Delaware Court Of Chancery Dismisses Derivative Suit For Failure To Plead Sufficient Facts Showing Demand Futility
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  • Delaware Court Of Chancery Dismisses Derivative Suit For Failure To Plead Sufficient Facts Showing Demand Futility

    On September 30, 2020, Chancellor Andre G. Bouchard dismissed a derivative suit brought by stockholders of TrueCar, Inc. (the “Company”) against certain of its officers and directors (along with allegedly related entities) asserting breaches of fiduciary duty, insider trading, unjust enrichment, contribution and indemnification, as well as aiding and abetting.  In Re TrueCar, Inc. Stockholder Derivative Litigation, C.A. No. 2019-0672-AGB (Del. Ch. Sept. 30, 2020).  According to the complaint, the Company operated an internet platform designed to facilitate purchases of cars that allegedly depended on consumer traffic directed to TrueCar by its “affinity partners.”  The gravamen of the claims was that defendants did not disclose in the Company’s SEC filings that an impending redesign of the website of its most significant affinity partner would negatively impact the Company’s business and that certain defendants and their alleged affiliates engaged in stock sales before the public disclosure of this allegedly adverse development.  Dismissing the suit in its entirety, the Court found that plaintiffs failed to plead “particularized facts sufficient to impugn the ability” of any of the directors to consider a pre-suit demand because the allegations did not demonstrate that the directors learned of the development or ignored any red flags before the challenged disclosures and stock sales.

    Significantly, the Court distinguished between what Company management may have been aware of and what the board knew and understood about the development in the partnership.  In particular, the Court noted that “vague references” in board materials to underperformance or a need to “re-energize” the Company’s relationship with the partner at issue were not sufficient to infer that the board had knowledge about the website redesign and its implications.  Accordingly, the directors were not subject to a substantial likelihood of liability for any of the claims.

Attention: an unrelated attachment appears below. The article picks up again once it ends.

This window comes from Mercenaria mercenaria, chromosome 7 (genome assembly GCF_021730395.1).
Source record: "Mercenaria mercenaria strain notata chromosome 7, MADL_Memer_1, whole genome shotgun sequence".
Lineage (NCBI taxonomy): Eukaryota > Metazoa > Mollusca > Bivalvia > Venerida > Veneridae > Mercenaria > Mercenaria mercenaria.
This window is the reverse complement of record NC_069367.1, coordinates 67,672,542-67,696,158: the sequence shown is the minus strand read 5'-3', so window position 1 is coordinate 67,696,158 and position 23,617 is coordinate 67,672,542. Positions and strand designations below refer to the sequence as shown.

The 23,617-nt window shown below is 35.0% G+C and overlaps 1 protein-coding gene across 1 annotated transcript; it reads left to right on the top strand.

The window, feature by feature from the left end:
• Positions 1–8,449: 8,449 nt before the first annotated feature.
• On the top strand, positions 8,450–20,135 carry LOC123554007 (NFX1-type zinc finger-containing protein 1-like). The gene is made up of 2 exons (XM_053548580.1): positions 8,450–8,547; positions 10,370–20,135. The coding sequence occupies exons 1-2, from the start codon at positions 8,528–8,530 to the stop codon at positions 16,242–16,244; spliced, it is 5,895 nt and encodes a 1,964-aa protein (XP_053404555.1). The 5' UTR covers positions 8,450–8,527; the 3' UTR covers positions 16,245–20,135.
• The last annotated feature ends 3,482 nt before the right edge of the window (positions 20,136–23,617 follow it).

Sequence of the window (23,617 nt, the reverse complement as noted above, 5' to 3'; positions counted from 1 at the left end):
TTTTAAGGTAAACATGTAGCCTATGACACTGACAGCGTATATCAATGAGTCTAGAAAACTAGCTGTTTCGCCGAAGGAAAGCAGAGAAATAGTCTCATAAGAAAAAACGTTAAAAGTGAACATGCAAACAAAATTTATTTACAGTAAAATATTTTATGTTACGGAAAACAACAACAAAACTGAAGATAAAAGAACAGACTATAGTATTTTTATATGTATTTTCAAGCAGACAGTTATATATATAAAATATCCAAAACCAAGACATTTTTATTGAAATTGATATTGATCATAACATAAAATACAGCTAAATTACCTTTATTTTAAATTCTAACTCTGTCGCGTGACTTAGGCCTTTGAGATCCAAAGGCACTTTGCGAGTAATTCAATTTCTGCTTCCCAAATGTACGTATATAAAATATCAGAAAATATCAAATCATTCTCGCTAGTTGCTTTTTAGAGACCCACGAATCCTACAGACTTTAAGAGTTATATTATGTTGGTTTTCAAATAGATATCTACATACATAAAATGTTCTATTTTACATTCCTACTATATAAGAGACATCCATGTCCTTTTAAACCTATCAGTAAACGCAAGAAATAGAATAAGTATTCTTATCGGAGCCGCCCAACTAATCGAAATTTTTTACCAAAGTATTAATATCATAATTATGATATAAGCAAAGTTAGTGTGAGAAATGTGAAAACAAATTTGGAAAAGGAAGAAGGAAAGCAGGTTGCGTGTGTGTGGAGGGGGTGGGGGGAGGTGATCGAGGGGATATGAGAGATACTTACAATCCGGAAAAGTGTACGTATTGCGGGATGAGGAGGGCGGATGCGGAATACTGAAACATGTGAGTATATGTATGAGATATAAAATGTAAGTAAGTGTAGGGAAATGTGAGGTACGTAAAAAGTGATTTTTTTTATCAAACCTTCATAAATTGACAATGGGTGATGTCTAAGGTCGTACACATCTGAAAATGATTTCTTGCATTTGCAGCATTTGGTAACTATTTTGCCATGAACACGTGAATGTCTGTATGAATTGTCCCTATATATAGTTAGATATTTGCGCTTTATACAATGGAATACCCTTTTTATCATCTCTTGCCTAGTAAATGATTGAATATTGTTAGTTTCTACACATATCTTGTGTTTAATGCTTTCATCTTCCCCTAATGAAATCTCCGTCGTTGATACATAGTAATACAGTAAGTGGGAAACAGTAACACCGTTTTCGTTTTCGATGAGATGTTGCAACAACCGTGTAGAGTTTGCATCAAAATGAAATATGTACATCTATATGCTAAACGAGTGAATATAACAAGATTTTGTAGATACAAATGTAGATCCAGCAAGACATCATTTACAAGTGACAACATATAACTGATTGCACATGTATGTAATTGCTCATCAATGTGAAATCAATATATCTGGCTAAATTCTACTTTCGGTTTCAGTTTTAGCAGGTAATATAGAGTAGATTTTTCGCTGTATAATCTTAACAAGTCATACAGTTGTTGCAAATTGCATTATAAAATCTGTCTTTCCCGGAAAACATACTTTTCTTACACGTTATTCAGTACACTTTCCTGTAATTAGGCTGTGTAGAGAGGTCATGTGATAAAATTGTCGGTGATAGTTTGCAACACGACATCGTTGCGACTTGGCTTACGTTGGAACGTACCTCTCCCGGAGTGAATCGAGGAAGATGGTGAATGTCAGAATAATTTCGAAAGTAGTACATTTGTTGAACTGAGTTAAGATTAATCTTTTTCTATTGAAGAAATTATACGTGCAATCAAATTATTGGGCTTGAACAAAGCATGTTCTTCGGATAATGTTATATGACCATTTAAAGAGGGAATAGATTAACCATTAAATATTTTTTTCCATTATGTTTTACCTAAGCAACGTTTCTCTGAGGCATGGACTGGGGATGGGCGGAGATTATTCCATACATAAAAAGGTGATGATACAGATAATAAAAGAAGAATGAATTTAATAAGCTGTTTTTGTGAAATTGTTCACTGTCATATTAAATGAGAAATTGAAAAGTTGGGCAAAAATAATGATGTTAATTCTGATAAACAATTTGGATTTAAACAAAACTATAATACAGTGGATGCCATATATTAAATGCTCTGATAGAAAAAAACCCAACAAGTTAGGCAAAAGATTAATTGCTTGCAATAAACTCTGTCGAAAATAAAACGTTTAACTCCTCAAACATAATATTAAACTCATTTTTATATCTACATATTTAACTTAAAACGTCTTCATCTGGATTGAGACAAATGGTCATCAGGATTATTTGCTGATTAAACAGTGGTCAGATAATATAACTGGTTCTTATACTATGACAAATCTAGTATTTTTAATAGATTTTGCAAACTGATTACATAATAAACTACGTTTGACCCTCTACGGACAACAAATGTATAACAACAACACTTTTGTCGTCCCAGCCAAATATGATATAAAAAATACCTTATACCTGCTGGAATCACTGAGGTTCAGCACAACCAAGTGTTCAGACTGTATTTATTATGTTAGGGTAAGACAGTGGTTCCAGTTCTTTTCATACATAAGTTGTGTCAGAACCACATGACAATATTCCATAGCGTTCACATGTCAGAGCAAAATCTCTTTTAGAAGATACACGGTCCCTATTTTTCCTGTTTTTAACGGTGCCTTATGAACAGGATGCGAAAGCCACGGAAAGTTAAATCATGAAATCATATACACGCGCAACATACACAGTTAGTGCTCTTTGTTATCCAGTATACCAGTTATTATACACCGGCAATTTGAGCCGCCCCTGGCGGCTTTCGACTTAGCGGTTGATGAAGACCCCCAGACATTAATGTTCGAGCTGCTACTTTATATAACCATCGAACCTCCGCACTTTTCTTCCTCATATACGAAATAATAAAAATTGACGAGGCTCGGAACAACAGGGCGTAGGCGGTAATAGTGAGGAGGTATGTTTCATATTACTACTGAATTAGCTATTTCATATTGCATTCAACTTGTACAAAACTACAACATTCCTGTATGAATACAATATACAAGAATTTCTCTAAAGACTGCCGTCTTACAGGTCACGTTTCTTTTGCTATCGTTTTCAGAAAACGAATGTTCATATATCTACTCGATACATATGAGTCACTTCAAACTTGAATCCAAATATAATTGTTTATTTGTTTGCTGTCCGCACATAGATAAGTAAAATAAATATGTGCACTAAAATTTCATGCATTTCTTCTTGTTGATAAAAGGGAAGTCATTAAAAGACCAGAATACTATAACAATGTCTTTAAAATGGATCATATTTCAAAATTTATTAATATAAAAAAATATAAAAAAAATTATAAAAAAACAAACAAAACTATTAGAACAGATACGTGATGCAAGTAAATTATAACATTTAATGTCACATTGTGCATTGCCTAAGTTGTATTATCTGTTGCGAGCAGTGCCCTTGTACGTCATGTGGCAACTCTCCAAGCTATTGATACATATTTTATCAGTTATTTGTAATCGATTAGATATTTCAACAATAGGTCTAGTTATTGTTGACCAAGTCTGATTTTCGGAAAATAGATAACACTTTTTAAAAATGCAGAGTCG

More specifically, as to the disclosure claim, the Court found that the complaint did not adequately allege that the directors “deliberately misinform[ed]” the shareholders.  As to the Caremark claim for alleged lack of oversight, the Court also noted that the complaint itself “acknowledge[d] that [the Company] had systems in place to review and approve its public filings, including an Audit Committee and a Disclosure Committee charged with handling” the company’s public filings.  Therefore, the claim could not be maintained on a theory that the directors “utterly failed” to implement reporting and information systems and controls. 

    The Court also explained that to state a so-called Brophy claim for insider trading, a plaintiff must allege that the corporate fiduciary possessed material, nonpublic information and “used that information improperly by making trades because she was motivated, in whole or in part, by the substance of that information.”  As above, the complaint failed to allege this adequately on the basis of supposed knowledge of the website redesign. 

    Additionally, regarding direct sales by certain directors, the Court found that the timing and amounts (e.g., 7% of one director’s holdings and 3% of another’s) did not give rise to an inference of scienter.  Moreover, as to certain directors, the complaint alleged Brophy claims merely on the basis of stock sales by other entities with which they were allegedly affiliated.  The Court found that these claims were deficient for the additional reason that the complaint did not sufficiently allege facts demonstrating that the directors had any control over the relevant entities’ investment decisions (though the Court noted that allegations that one director was on a relevant entity’s investment committee were sufficient in this regard). 

    As to sales by the affinity partner itself (as it was also a defendant), the Court highlighted that it held only 14% of the Company’s stock and the complaint did not otherwise allege facts sufficient to demonstrate that it exercised control over the Company.  The Court thus determined that the entity did not owe any fiduciary duties and, therefore, a Brophy claim could not be maintained.  

    The Court also found that the existence of a parallel securities class action that named several of the directors as defendants based on similar allegations of misleading disclosures—and for which the derivative plaintiffs sought “indemnification and contribution”—did not expose the directors to a substantial likelihood of liability for a nonexculpated claim in light of the Company’s exculpatory charter provision.  The Court noted that, as against the demand board members, the securities class action only asserted “strict liability and negligence” (not scienter-based) claims under the Securities Act of 1933.  The Court also determined that the settlement of the securities action—with the settlement payment covered by insurance—“eliminated as a practical matter” any exposure to personal liability. 

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